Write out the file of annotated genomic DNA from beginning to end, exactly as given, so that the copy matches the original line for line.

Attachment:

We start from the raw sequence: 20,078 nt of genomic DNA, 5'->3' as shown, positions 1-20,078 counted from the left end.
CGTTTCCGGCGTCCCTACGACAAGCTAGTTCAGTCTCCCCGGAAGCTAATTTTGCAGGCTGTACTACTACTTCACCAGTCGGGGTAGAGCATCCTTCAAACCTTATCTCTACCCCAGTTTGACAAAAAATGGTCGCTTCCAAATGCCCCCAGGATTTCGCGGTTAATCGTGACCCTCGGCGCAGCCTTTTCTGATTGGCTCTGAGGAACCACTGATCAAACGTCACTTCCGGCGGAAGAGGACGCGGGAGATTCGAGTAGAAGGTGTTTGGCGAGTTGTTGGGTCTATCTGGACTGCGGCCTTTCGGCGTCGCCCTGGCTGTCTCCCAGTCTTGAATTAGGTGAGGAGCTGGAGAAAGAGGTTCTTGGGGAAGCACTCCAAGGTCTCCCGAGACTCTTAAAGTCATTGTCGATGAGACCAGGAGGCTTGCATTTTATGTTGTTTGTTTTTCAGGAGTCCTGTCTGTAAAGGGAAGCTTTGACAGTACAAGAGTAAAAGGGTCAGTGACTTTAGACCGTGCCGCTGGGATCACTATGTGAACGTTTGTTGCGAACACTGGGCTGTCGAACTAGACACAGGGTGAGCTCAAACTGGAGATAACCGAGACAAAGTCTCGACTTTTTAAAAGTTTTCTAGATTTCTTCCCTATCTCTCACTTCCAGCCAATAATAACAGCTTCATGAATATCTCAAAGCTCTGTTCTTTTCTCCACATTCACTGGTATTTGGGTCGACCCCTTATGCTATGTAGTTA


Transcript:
We start from the raw sequence: 20,078 nt of genomic DNA, 5'->3' as shown, positions 1-20,078 counted from the left end.
CGTTTCCGGCGTCCCTACGACAAGCTAGTTCAGTCTCCCCGGAAGCTAATTTTGCAGGCTGTACTACTACTTCACCAGTCGGGGTAGAGCATCCTTCAAACCTTATCTCTACCCCAGTTTGACAAAAAATGGTCGCTTCCAAATGCCCCCAGGATTTCGCGGTTAATCGTGACCCTCGGCGCAGCCTTTTCTGATTGGCTCTGAGGAACCACTGATCAAACGTCACTTCCGGCGGAAGAGGACGCGGGAGATTCGAGTAGAAGGTGTTTGGCGAGTTGTTGGGTCTATCTGGACTGCGGCCTTTCGGCGTCGCCCTGGCTGTCTCCCAGTCTTGAATTAGGTGAGGAGCTGGAGAAAGAGGTTCTTGGGGAAGCACTCCAAGGTCTCCCGAGACTCTTAAAGTCATTGTCGATGAGACCAGGAGGCTTGCATTTTATGTTGTTTGTTTTTCAGGAGTCCTGTCTGTAAAGGGAAGCTTTGACAGTACAAGAGTAAAAGGGTCAGTGACTTTAGACCGTGCCGCTGGGATCACTATGTGAACGTTTGTTGCGAACACTGGGCTGTCGAACTAGACACAGGGTGAGCTCAAACTGGAGATAACCGAGACAAAGTCTCGACTTTTTAAAAGTTTTCTAGATTTCTTCCCTATCTCTCACTTCCAGCCAATAATAACAGCTTCATGAATATCTCAAAGCTCTGTTCTTTTCTCCACATTCACTGGTATTTGGGTCGACCCCTTATGCTATGTAGTTA